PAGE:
Ahh good. I should be more careful with what I say in the following :)
I perhaps should have made a different statement, that all of the things we have observed so far live is representations smaller than the adjoint, but you would have pointed out to me the large higgs representations that are needed in GUTs in general. The statement is correct in the context of the standard model, but is not true in SU(5), where the fermions come in a 5* + 10, or SO(10) where the fermions live in the spinor rep. Of course, very few people believe in SU(5) anymore (the minimal SUSY models are firmly dead by dim 5 and dim 6 proton decay, see Pierce and Murayama, http://arxiv.org/abs/hep-ph/0108104
), and evading the constraints with SO(10) gets a bit tight (see "SUSY GUTs under siege" by Dermisek, Mafi, and Raby).
So what DOES this say about strings?
First of all, when you get your hands dirty with string models, you find that it is difficult to get representations larger than the adjoint. In fact, I only know of one way to get large representations (i.e. bigger than adjoints) out of string theory. This is in a paper by Kieth Dienes here: http://arxiv.org/abs/hep-th/9604112
. Conversely, I know of TONS of ways to get small representations out of string theory. "Small" here means "smaller than adjoint".
So, the question again comes: what does this say for the SO(10) models that require higgses in the 45 + 120 + 210 + ... representations. I would say that the question isn't "what does this say about strings", but "what does this say about SUSY GUTs"? I don't know what the right answer is, but I have never seen a string model that gets something like the complicated SO(10) models that people build. (The Dienes paper only shows that it is possible, and I know one of his students is working on that.) My feeling is that these models don't have a good stringy embedding. (Please, don't take my word for it---I'd LOVE to see some realistic SO(10) models come out of string theory :) )
Of course, you can even construct models that don't NEED SO(10) or E6---we certainly have never seen SO(10) or E6. You can break E8 (or SO(32))directly to the standard model at the string scale and have a perfectly happy model. Or, you can view the unification of forces as an accident, and imagine that we live on intersecting stacks of 6 branes wrapped around various cycles of various Calabi Yau shapes. Or (...) Getting particle physics from string theory is a robust field, with many approaches. But from what I know, you are more or less limited to the smallest (adjoint or smaller) representations of whatever gauge group you have.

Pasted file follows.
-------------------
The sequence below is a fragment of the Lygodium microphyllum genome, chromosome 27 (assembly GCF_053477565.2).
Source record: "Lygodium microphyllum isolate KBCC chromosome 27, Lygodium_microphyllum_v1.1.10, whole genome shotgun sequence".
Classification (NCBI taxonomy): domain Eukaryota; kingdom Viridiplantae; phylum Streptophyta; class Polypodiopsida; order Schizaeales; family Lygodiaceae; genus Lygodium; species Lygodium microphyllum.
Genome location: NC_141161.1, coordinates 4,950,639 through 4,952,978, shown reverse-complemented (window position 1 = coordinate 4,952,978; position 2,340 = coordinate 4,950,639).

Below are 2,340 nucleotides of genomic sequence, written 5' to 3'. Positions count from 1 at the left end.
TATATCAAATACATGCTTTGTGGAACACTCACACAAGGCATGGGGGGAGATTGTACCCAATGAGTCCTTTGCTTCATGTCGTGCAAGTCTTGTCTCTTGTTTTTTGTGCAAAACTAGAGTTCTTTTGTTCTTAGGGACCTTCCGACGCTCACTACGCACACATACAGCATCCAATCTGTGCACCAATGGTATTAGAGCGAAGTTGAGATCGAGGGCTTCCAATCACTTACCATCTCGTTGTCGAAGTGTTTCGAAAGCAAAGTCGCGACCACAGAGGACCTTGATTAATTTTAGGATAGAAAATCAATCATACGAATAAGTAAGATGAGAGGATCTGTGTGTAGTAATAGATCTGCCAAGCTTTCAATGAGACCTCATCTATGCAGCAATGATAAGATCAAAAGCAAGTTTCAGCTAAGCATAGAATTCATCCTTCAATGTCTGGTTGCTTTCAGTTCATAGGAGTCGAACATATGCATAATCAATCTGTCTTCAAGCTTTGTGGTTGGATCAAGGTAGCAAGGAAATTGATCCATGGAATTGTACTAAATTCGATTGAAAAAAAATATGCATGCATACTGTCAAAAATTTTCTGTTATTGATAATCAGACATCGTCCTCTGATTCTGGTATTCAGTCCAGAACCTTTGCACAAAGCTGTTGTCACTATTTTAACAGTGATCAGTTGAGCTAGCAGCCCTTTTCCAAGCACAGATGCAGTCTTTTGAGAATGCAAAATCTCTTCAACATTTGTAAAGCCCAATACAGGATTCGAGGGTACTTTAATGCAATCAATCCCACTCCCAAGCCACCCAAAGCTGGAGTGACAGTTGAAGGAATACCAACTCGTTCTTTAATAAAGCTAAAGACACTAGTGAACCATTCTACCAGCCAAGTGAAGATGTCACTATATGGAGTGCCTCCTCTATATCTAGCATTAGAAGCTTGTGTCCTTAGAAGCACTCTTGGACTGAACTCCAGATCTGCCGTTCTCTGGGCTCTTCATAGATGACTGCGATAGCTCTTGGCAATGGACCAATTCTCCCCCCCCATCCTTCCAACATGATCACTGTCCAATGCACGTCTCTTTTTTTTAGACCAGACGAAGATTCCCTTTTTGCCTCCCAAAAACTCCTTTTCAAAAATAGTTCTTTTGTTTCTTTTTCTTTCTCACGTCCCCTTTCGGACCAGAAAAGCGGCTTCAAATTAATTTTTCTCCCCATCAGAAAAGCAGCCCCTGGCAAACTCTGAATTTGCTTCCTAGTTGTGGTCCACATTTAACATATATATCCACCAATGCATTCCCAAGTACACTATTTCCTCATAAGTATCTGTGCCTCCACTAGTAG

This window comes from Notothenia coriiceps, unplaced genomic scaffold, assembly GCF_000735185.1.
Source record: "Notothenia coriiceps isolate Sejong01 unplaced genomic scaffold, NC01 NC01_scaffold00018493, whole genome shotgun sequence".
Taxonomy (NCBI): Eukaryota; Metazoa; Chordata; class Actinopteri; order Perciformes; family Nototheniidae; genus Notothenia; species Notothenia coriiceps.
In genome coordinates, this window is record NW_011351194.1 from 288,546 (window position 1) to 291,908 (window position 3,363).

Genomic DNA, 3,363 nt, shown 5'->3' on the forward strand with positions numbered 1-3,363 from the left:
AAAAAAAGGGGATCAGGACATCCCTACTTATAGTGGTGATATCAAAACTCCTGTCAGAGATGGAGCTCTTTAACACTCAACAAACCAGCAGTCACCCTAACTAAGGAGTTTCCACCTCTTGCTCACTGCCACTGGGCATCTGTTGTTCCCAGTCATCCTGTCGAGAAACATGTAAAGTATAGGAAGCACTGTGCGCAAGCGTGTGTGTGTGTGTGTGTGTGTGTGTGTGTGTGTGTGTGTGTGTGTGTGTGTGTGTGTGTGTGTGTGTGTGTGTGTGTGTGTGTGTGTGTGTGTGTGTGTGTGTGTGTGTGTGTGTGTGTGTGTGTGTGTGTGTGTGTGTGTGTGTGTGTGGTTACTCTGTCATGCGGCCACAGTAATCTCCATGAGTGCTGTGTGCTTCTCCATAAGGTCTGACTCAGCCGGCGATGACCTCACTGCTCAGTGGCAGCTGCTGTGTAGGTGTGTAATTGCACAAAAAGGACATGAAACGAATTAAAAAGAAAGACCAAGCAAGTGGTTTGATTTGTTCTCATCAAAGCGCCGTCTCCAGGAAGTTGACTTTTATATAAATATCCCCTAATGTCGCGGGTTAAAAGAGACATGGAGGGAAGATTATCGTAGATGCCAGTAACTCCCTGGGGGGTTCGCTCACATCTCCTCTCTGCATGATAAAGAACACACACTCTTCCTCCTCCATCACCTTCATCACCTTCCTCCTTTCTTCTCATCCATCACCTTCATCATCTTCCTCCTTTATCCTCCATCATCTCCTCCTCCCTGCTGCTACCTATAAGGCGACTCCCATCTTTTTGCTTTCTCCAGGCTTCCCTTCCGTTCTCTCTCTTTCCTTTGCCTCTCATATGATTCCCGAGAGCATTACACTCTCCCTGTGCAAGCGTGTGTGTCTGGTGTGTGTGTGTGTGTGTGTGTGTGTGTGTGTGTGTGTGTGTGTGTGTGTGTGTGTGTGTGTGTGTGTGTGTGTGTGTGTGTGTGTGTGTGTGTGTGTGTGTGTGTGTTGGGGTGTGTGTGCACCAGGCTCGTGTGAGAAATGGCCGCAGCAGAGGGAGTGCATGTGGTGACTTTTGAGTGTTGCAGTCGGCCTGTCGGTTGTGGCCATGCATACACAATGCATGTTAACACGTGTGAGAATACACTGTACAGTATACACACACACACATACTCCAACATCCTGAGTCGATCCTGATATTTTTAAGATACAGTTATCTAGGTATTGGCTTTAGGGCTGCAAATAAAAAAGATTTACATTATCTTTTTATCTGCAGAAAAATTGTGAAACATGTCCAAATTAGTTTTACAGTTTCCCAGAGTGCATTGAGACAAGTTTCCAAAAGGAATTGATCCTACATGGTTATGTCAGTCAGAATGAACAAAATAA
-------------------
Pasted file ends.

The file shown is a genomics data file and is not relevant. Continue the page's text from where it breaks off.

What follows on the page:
Have you heard of a successful model? The absolute best attempt that I've seen predicts a fourth generation, which is pretty well eliminated by Z decays and astrophysical constraints. Of course, Nature could be weird like that, but I don't think so.
There was a Connes' non-commutative geometry standard model a few years ago, but that was firmly ruled out earlier this year by CDF, when they killed a higgs at 160 GeV. (Of course, as a good model builder, Connes found a way to fix his model, but this is the same things that people deride string theorists for...) And, of course, there is the Lisi model which has nice cartoons, but probably can't describe Nature.
If getting standard model looking things out of other QG (notice absence of L!!!) approaches were easy (as is the case in string theory), then someone would have done it. This means that it is probably hard, or not possible. "Hard" doesn't mean that it should be eliminated from the spectrum of possibilities, it just makes it more difficult to be optimistic about it being true.
But either way, in my mind this is the main argument for string theory---not only is it a finite theory of quantum gravity, it contains non-Abelian gauge symmetries and chiral matter, and it even contains the right KIND of chiral matter (small reps).